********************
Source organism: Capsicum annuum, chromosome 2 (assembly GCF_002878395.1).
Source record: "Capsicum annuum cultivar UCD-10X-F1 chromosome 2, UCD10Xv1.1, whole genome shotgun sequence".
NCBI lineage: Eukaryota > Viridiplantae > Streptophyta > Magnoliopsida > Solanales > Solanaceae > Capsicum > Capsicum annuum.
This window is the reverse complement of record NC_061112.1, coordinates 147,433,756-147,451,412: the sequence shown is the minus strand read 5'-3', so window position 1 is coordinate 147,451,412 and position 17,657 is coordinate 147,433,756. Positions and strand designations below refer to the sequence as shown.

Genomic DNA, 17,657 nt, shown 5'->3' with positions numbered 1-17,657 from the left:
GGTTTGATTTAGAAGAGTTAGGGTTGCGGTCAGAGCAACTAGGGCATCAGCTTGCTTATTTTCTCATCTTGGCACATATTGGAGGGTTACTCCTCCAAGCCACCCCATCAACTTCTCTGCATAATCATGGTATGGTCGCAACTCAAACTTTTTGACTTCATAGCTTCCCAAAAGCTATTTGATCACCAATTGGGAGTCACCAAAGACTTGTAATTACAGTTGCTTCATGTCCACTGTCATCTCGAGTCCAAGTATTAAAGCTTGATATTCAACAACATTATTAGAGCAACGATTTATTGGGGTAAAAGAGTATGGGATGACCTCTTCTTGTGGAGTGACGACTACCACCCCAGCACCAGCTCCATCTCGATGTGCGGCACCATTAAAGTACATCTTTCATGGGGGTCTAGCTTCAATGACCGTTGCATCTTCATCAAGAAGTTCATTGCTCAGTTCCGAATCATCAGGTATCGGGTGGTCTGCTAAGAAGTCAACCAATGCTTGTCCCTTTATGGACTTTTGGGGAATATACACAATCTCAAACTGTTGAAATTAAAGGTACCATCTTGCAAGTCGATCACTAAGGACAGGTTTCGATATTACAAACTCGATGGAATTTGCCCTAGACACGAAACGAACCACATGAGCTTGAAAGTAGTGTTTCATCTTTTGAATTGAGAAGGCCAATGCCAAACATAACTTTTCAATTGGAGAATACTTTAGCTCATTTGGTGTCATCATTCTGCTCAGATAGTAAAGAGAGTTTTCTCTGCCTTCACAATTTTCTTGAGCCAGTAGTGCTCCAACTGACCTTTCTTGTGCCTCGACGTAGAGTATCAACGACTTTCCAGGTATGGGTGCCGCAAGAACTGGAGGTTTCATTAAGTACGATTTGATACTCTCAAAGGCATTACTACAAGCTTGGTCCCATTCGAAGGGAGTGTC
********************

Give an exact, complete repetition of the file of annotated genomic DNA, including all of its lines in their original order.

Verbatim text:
Source organism: Capsicum annuum, chromosome 2 (assembly GCF_002878395.1).
Source record: "Capsicum annuum cultivar UCD-10X-F1 chromosome 2, UCD10Xv1.1, whole genome shotgun sequence".
NCBI lineage: Eukaryota > Viridiplantae > Streptophyta > Magnoliopsida > Solanales > Solanaceae > Capsicum > Capsicum annuum.
This window is the reverse complement of record NC_061112.1, coordinates 147,433,756-147,451,412: the sequence shown is the minus strand read 5'-3', so window position 1 is coordinate 147,451,412 and position 17,657 is coordinate 147,433,756. Positions and strand designations below refer to the sequence as shown.

Genomic DNA, 17,657 nt, shown 5'->3' with positions numbered 1-17,657 from the left:
GGTTTGATTTAGAAGAGTTAGGGTTGCGGTCAGAGCAACTAGGGCATCAGCTTGCTTATTTTCTCATCTTGGCACATATTGGAGGGTTACTCCTCCAAGCCACCCCATCAACTTCTCTGCATAATCATGGTATGGTCGCAACTCAAACTTTTTGACTTCATAGCTTCCCAAAAGCTATTTGATCACCAATTGGGAGTCACCAAAGACTTGTAATTACAGTTGCTTCATGTCCACTGTCATCTCGAGTCCAAGTATTAAAGCTTGATATTCAACAACATTATTAGAGCAACGATTTATTGGGGTAAAAGAGTATGGGATGACCTCTTCTTGTGGAGTGACGACTACCACCCCAGCACCAGCTCCATCTCGATGTGCGGCACCATTAAAGTACATCTTTCATGGGGGTCTAGCTTCAATGACCGTTGCATCTTCATCAAGAAGTTCATTGCTCAGTTCCGAATCATCAGGTATCGGGTGGTCTGCTAAGAAGTCAACCAATGCTTGTCCCTTTATGGACTTTTGGGGAATATACACAATCTCAAACTGTTGAAATTAAAGGTACCATCTTGCAAGTCGATCACTAAGGACAGGTTTCGATATTACAAACTCGATGGAATTTGCCCTAGACACGAAACGAACCACATGAGCTTGAAAGTAGTGTTTCATCTTTTGAATTGAGAAGGCCAATGCCAAACATAACTTTTCAATTGGAGAATACTTTAGCTCATTTGGTGTCATCATTCTGCTCAGATAGTAAAGAGAGTTTTCTCTGCCTTCACAATTTTCTTGAGCCAGTAGTGCTCCAACTGACCTTTCTTGTGCCTCGACGTAGAGTATCAACGACTTTCCAGGTATGGGTGCCGCAAGAACTGGAGGTTTCATTAAGTACGATTTGATACTCTCAAAGGCATTACTACAAGCTTGGTCCCATTCGAAGGGAGTGTC